Pro-Lifers Pushed Too Far and Doomed 2 Abortion Bans
In the wake of last year’s U.S. Supreme Court Dobbs v. Jackson Women’s Health Organization decision overturning constitutional protections for reproductive rights, moves by conservative states to restrict abortion are running up against the limits of just how much change even many pro-life Americans want. Last week, both Nebraska and South Carolina legislators rejected bills that would have largely banned abortions. And polls find some degree of buyers’ remorse in states that restricted abortion after Dobbs, suggesting that lawmakers misread the room.
Anti-Abortion Bill Meet Unexpected Defeat
“A bill that would ban abortions in Nebraska after six weeks of pregnancy fell one vote short in the Legislature on Thursday,” Nebraska Public Media reported. The bill failed even after the introduction of a compromise amendment “which would change the legislation to ban abortions after 12 weeks of pregnancy, instead of the six weeks the legislation called for.”
Almost simultaneously, “the latest push to outlaw nearly all abortions in South Carolina is over for the year, as senators who oppose a ban from conception stood their ground and scuttled the bill,” according to The Post and Courier of Charleston. “And Senate Majority Leader Shane Massey made clear there’s no appetite in the Senate to make another doomed attempt in 2024 for a bill with limited exceptions to an all-out ban.”
Both Nebraska and South Carolina are solidly red states. Republicans hold clear majorities in both South Carolina’s House and Senate and Nebraska’s unicameral legislature. According to a simplistic take on post-Dobbs politics, that’s supposed to indicate a clear path for near-absolute bans targeting abortion. But the bills failed at a time when residents of some states that implemented restrictions after the Supreme Court decision show signs that they think lawmakers went too far. As it turns out, even many Americans who were unhappy with the strong protections for reproductive rights embodied in the Roe v. Wade decision overturned by Dobbs weren’t necessarily looking for total prohibition.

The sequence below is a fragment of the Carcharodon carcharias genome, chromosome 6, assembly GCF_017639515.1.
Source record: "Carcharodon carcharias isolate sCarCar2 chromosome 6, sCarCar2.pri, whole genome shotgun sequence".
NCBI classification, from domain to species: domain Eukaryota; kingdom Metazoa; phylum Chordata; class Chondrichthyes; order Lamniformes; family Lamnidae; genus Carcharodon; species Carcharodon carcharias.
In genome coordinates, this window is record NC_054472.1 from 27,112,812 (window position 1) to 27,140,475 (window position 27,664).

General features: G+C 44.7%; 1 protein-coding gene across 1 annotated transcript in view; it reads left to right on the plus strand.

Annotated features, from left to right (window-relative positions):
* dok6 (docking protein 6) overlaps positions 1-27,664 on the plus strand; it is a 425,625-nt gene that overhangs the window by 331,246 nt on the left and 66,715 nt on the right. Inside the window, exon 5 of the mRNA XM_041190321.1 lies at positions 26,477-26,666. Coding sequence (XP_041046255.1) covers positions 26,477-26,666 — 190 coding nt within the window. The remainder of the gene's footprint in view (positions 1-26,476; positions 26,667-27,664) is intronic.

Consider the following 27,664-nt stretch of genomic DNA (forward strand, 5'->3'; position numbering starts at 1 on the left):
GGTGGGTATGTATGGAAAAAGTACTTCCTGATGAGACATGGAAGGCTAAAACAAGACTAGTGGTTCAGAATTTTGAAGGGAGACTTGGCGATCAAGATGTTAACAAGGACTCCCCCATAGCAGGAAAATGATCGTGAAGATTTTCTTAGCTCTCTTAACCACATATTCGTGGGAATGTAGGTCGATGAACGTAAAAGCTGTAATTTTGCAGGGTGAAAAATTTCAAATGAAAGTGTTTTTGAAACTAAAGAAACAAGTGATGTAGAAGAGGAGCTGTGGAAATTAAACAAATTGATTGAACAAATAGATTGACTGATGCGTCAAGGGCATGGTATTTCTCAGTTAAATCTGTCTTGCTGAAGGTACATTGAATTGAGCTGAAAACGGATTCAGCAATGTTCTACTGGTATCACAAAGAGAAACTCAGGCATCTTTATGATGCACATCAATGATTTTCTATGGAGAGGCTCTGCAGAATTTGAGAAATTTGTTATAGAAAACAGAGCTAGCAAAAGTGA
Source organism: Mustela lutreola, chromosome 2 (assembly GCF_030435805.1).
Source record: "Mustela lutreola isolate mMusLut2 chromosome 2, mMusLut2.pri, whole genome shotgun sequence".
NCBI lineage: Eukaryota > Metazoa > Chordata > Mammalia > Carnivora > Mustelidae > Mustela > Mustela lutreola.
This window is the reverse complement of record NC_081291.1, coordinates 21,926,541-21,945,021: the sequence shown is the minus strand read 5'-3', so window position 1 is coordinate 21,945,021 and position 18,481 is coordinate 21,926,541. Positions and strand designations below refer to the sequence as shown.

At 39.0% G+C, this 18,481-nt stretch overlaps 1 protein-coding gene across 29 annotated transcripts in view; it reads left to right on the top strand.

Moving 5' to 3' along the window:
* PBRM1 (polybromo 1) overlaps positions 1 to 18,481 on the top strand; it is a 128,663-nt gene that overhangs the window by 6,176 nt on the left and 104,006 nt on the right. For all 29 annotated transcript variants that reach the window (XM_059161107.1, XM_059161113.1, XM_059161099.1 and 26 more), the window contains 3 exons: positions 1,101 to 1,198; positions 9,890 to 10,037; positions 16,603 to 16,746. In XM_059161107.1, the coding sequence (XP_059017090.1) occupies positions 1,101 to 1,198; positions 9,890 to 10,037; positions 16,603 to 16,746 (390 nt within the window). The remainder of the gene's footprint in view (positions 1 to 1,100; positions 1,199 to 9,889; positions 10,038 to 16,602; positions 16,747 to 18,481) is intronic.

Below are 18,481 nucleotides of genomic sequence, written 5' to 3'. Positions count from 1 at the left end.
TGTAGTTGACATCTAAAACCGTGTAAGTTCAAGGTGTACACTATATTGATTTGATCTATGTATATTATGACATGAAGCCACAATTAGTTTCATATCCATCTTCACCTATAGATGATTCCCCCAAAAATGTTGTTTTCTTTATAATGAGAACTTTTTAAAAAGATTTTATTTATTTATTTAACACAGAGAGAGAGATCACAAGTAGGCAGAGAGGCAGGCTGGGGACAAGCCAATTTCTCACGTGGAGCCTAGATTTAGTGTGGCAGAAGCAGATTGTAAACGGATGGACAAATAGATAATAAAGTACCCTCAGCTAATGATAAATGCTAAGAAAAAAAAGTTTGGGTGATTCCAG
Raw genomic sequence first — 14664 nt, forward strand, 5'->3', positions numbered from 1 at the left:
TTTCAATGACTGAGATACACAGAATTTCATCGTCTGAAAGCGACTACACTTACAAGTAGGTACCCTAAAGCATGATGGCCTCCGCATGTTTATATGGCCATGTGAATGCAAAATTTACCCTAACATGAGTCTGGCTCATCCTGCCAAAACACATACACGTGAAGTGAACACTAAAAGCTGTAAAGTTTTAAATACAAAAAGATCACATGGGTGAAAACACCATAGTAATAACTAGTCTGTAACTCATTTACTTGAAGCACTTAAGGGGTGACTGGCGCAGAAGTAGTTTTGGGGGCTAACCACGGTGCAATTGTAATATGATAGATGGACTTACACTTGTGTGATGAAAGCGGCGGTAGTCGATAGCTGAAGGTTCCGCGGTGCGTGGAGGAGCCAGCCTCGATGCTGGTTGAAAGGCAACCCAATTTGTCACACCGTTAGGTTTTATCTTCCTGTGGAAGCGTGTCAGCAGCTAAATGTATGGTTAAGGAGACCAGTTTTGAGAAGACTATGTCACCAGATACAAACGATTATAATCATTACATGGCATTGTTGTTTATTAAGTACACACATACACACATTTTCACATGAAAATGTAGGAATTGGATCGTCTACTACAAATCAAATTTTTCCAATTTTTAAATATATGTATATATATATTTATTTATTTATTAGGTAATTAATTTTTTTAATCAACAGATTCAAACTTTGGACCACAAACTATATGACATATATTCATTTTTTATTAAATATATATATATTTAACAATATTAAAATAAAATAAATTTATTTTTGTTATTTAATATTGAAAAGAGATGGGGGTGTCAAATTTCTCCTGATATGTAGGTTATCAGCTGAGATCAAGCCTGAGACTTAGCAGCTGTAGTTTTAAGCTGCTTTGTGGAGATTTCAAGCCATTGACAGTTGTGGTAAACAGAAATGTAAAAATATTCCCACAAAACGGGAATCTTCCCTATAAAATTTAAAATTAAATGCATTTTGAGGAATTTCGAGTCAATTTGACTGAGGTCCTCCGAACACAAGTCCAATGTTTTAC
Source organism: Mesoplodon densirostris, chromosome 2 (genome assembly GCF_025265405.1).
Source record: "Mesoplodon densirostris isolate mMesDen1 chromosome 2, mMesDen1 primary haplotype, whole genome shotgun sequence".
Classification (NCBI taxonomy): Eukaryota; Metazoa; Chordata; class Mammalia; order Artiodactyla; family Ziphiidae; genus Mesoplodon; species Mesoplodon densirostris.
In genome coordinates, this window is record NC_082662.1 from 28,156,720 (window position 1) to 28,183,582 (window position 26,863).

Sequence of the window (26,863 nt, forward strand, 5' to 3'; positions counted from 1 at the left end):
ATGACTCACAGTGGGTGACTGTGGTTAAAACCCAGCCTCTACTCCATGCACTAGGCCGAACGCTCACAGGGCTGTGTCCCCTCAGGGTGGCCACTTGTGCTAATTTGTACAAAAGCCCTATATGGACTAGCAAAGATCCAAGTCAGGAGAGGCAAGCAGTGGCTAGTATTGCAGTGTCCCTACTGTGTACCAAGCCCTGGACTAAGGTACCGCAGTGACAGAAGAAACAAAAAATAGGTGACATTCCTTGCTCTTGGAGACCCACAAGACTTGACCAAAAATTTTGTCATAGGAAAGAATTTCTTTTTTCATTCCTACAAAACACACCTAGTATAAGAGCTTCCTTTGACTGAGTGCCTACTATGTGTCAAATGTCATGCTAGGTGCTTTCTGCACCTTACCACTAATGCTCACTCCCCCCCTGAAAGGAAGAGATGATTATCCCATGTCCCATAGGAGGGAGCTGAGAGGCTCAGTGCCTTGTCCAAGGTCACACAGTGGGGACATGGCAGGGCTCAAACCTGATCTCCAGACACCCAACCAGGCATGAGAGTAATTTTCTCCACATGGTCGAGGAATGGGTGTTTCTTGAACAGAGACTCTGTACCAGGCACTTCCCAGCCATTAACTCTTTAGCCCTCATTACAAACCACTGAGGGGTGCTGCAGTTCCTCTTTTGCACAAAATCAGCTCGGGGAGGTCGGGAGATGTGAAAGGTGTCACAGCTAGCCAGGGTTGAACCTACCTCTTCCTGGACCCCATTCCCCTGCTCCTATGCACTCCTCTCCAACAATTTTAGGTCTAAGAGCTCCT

Buyers’ Remorse on Abortion Bans
Unsurprisingly, as some more-conservative states changed their laws post-Dobbs the percentage of Americans who say abortions are difficult to obtain locally rose from 32 percent in 2019 to 42 percent in 2023, according to Pew Research. “The most striking change has occurred among people living in states where abortion is now prohibited: About seven-in-ten (71%) say it would be difficult to get an abortion, up from the half who said this in 2019.”
Interestingly, in states where abortion is now prohibited the share of people saying abortions should be easier to obtain rose from 31 perce
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